Journalist Marvin Bernard / SUN 5-12-13 / Blackmore title girl / Automaker since 1899 / Slave whom Amneris was jealous of / Hindu epic hero / Subject of 2002 book Perfect Store / Opposite of alway
Sunday, May 12, 2013
Constructor: David J. Kahn
Relative difficulty: Easy
THEME: "Simply Put" — a long, convoluted quote about the importance of thinking ahead runs through multiple Across answers (29A: With 44-, 63-, 77- and 93-Across, a long-winded piece of advice => "POTENTIAL CONSEQUENCES / OF A PLAN OR DECISION ONE / CANNOT REVERSE SHOULD BE / HEEDED PRIOR TO THE TIME / AN ACTION IS EFFECTUATED"), while the adage that more neatly encapsulates the sentiment of the quote runs straight Down the middle (24D: This puzzle's long-winded advice, simply put => "LOOK BEFORE YOU LEAP")
Word of the Day: SYD Hoff (71A: Cartoonist Hoff) —
Syd Hoff (September 4, 1912 Bronx, New York – May 12, 2004) was a Jewish-Americancartoonist and children's book author. Although best known for his classic early reader Danny and the Dinosaur, his cartoons appeared in a multitude of genres, including advertising commissions for such companies as Eveready Batteries, Jell-O, OK Used Cars, S.O.S Pads, Rambler, Ralston Cereal and more. (wikipedia)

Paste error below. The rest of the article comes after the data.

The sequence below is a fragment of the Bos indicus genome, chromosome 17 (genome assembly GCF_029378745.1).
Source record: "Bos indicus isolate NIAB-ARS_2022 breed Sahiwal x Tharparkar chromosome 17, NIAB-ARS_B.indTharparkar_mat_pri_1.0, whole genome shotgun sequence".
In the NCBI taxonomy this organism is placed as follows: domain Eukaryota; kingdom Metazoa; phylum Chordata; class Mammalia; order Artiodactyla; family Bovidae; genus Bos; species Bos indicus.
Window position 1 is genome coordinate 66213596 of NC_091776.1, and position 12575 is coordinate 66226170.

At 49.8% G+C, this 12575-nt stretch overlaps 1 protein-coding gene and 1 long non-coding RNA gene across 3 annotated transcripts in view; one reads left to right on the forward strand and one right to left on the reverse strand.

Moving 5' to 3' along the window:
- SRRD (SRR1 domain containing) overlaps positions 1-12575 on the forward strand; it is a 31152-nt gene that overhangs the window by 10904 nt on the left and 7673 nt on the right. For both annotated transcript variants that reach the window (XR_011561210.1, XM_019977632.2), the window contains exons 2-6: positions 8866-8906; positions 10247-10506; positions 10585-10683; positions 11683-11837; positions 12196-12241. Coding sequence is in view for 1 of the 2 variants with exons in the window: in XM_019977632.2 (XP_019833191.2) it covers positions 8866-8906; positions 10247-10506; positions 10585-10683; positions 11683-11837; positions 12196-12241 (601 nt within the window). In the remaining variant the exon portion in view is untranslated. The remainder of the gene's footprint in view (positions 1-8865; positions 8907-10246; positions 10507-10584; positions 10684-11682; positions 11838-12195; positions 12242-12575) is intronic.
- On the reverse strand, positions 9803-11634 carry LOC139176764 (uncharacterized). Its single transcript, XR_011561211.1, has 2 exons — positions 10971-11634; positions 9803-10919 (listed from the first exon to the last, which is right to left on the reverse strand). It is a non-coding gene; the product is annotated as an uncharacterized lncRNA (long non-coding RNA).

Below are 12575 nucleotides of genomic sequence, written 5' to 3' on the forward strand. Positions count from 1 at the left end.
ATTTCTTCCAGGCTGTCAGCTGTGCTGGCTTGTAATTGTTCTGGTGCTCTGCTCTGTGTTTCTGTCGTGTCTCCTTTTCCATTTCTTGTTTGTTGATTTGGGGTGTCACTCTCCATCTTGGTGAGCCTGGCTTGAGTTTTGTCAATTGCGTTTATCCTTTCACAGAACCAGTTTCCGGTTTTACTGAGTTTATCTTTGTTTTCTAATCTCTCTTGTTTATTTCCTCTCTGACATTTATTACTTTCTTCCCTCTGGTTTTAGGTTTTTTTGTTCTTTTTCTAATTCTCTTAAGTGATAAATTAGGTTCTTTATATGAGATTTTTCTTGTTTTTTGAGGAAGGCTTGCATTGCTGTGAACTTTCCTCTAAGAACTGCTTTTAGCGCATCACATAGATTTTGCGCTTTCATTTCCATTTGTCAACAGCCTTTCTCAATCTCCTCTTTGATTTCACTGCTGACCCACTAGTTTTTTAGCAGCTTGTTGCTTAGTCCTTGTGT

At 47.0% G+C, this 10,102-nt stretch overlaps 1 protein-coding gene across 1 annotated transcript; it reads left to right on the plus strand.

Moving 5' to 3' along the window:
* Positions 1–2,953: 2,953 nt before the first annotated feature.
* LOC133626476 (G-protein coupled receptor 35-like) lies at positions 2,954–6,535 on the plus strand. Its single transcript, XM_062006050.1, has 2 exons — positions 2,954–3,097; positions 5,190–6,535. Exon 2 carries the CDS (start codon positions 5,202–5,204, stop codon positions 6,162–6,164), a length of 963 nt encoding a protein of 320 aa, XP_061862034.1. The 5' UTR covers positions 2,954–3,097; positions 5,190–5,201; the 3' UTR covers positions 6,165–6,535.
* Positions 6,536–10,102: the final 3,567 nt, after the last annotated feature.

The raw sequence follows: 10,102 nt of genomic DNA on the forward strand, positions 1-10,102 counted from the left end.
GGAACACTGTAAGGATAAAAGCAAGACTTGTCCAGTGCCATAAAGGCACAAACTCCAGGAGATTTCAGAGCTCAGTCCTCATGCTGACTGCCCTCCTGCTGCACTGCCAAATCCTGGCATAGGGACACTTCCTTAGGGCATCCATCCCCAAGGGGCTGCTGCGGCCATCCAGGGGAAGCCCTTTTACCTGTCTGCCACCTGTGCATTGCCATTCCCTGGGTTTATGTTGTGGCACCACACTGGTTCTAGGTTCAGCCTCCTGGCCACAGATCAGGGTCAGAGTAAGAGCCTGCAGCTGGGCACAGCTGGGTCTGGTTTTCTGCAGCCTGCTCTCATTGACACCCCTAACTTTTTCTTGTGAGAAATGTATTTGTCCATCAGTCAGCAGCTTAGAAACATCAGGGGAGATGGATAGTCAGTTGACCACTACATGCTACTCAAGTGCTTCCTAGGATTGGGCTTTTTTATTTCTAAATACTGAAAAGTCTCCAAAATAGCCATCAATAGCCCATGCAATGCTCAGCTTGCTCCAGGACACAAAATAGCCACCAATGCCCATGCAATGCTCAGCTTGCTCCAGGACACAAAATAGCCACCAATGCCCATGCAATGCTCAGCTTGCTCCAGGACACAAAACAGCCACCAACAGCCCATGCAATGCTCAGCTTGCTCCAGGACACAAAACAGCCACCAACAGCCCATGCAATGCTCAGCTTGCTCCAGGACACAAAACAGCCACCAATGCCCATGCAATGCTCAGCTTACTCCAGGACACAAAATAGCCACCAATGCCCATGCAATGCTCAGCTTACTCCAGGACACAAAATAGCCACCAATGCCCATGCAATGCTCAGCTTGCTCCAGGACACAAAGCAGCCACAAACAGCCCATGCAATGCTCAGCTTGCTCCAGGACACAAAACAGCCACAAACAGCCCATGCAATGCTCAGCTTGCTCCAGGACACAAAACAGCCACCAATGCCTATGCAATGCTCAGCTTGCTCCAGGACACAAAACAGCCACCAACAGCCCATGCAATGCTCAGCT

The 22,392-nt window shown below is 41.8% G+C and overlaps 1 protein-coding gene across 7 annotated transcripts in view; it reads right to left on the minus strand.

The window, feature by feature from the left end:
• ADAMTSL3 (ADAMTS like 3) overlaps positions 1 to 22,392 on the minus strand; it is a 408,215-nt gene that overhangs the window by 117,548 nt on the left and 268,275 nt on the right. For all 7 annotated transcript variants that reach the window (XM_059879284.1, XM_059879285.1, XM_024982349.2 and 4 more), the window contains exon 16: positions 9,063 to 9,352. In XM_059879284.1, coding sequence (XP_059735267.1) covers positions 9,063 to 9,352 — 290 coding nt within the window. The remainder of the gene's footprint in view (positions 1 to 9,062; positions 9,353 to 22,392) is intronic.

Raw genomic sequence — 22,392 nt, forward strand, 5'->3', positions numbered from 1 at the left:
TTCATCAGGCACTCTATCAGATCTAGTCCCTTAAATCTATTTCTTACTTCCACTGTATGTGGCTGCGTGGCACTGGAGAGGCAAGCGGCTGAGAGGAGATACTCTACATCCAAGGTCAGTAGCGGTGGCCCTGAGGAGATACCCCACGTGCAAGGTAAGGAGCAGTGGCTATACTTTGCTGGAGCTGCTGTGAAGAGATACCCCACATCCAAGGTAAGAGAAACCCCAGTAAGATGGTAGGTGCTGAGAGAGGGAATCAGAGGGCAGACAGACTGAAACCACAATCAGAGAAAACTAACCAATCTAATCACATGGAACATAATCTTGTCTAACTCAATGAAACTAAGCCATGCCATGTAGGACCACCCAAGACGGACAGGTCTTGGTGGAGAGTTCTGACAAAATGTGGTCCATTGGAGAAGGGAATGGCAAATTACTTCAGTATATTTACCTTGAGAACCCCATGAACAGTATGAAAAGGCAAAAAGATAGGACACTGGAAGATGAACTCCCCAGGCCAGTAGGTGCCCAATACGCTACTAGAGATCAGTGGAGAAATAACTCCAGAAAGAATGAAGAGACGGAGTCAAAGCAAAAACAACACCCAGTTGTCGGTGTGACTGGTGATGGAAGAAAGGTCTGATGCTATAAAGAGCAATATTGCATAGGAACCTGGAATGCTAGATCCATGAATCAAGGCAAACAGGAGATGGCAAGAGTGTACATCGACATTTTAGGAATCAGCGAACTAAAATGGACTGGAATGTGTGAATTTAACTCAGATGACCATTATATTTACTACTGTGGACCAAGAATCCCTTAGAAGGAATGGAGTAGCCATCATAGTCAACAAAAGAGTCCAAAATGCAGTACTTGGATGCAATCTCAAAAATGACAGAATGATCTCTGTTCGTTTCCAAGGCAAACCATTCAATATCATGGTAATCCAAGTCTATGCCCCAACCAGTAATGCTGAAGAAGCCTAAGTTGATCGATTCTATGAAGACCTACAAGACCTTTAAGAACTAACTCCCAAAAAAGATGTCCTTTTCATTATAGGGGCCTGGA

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TABLEHOPS, STEP ASIDE) and a dash of WTF? (SUETY).
SUETY aside, there's not much junk in this grid, though neither is there much to shout about. You've got your very familiar stuff (e.g. AIDA as [Slave whom Amneris was jealous of] and DOONE as [60A: Blackmore title girl] and OPEL as [Automaker since 1899]), and then just ... stuff. LITTLE TRAMP is a significant bright spot (103A: Charlie Chaplin persona, with "the"). I don't know whoever called a CAMEL ["A horse designed by a committee"] but s/he should win a Pulitzer. I have never read "Nemesis" and had no idea who wrote it, but it didn't matter at all since the terminal "V" and a couple other crosses allowed me to write ASIMOV's name in without ever looking at the clue. My "yay I'm learning" moment came with 39A: Journalist Marvin or Bernard — I still don't know who they are, but for some reason my brain coughed up the K-LB part instantly. I didn't trust it at first (as I often don't trust the things my brain coughs up), but then the crosses panned out. Unsure about whether vowel was "O" (no) or "A" (yes), but, you know, that's what crosses are for. I also somehow remembered RAMA very easily (19A: Hindu epic hero), though honestly I'd much prefer it if it were clued [Lama Ding Dong preceder].
Wanted the opposite of alway to be E'ER, despite the fact that there is nothing "opposite" about E'ER. It's the opposite of opposite, in fact. I hardly think EBAY is the perfect store (86A: Subject of the 2002 book "The Perfect Store"). For one thing, no bathroom. Very inconvenient. I know the place that the Snake River snakes through because it's my mom's home state: IDAHO. Speaking of my mom (segue!) ...